• Bosun’s Chair: Because two loops are created it has been claimed that the Bowline on a Bight makes an emergency bosun’s chair which is more comfortable than a single loop. One loop can go round each thigh with the free tail going round the chest for security. Alternatively, one loop would go round the chest and one round the thighs. However, unless the rope was a couple of inches or more in diameter it would require a demanding emergency to make one really appreciate the “comfort” of either of these bosun’s chairs.

Highwayman's Hitch

Robbers were said to use the Highwayman’s Hitch Knot for a quick escape on horseback and it has probably survived because of this tantalizing name. It is one of the quick release hitches which comes handy.

Quick release hitches are dangerous for a climber rappelling down. Frightened by a sudden slip or jerk, a grab at the adjacent line can trigger a fatal fall.


  1. To tie up a kayak shortly before getting to it.

  2. Tethering animals.


It can be untied just with a single tug at the working end, even when the rope is under tension.


Entanglement of the free end with the load might trigger an abrupt release that might be fatal. Hence it is not safe to use it with human loads as in climbing.

Sail maker's whipping

The Sailmaker’s Whipping is the most secure whipping. The whipping turns are contained by the frapping turns that both grip the rope and prevent the whipping from unwinding if damaged. It looks most satisfying when applied to the end of a three-strand rope – each pair of frapping strands follows the twist of the rope and is accommodated in the groove between strands. This whipping can be used equally well on braided or kernmantle rope – but greater care is required to distribute the frapping turns evenly round the whipping.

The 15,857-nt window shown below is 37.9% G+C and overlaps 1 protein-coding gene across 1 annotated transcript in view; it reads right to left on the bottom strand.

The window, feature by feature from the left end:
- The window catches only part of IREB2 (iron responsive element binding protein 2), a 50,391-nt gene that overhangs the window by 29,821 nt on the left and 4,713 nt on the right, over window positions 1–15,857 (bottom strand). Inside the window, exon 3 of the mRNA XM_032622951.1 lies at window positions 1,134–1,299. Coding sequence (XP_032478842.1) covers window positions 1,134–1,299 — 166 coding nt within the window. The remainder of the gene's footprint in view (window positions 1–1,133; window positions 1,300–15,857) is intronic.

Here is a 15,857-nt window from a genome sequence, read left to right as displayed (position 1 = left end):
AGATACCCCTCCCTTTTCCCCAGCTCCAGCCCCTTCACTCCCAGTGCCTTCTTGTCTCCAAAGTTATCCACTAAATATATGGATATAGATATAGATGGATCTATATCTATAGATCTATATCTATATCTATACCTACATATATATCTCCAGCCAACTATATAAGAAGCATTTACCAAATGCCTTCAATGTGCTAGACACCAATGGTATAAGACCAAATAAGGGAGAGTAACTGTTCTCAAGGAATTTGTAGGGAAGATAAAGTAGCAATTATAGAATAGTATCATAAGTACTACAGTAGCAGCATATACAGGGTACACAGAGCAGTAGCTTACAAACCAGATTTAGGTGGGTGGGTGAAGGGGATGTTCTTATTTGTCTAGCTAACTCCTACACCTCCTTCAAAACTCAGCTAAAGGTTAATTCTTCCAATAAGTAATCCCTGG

Techniques: There are several variations of the Sailmaker’s Whipping:

  • Needles: With three-stranded rope, the Sailmaker’s Whipping can often be tied without a needle: the strands of the rope can be opened up by hand to pass the twine through between them. However, a large needle makes the task easier and is essential equipment when tying a Sailmaker’s Whipping round a braided or kernmantle rope.

  • Number of Frapping Turns: Many texts describe this whipping with just one frapping strand lying in each groove – which necessitates a different start to the whipping. As shown in the animation, the short end is initially threaded diagonally and is contained inside the whipping. When using a single frapping turn, the short end must be left outside the whipping turns and then threaded up outside the whipping and through the rope to trap the long end.

  • Completing the Whipping: The animation describes finishing the knot with a chain of square knots. If necessary, use a needle to pull this chain through the rope. The knots are then buried and very unlikely to shake loose.

  • Burning the end: A rope’s end, whipped with a Sailmaker’s Whipping and trimmed is a neat and attractive work of art. Although melting the end diminishes its beauty, it is sensible, provides additional protection, and is recommended. For ropes that contain a core that does not melt, e.g., an aramid core such as Kevlar, it is still worth doing as it still seals the sheath. Ideally, trim the aramid core shorter than the sheath and burn the sheath to cover and bury the core.

  • Braided Rope: It is relatively easy to decide where to thread the twine in three stranded rope – the gap between each of the three strands provides a natural target and the three strands dictate that one pair of frapping turns will lie in each groove. In braided rope the principle is the same, the frapping turns should be distributed evenly round the rope. However, in smaller braided ropes, it is not uncommon to see just two sets of frapping turns 180 degrees apart instead of three sets 120 degrees apart. For larger, and more valuable rope, three sets are strongly recommended.

Last updated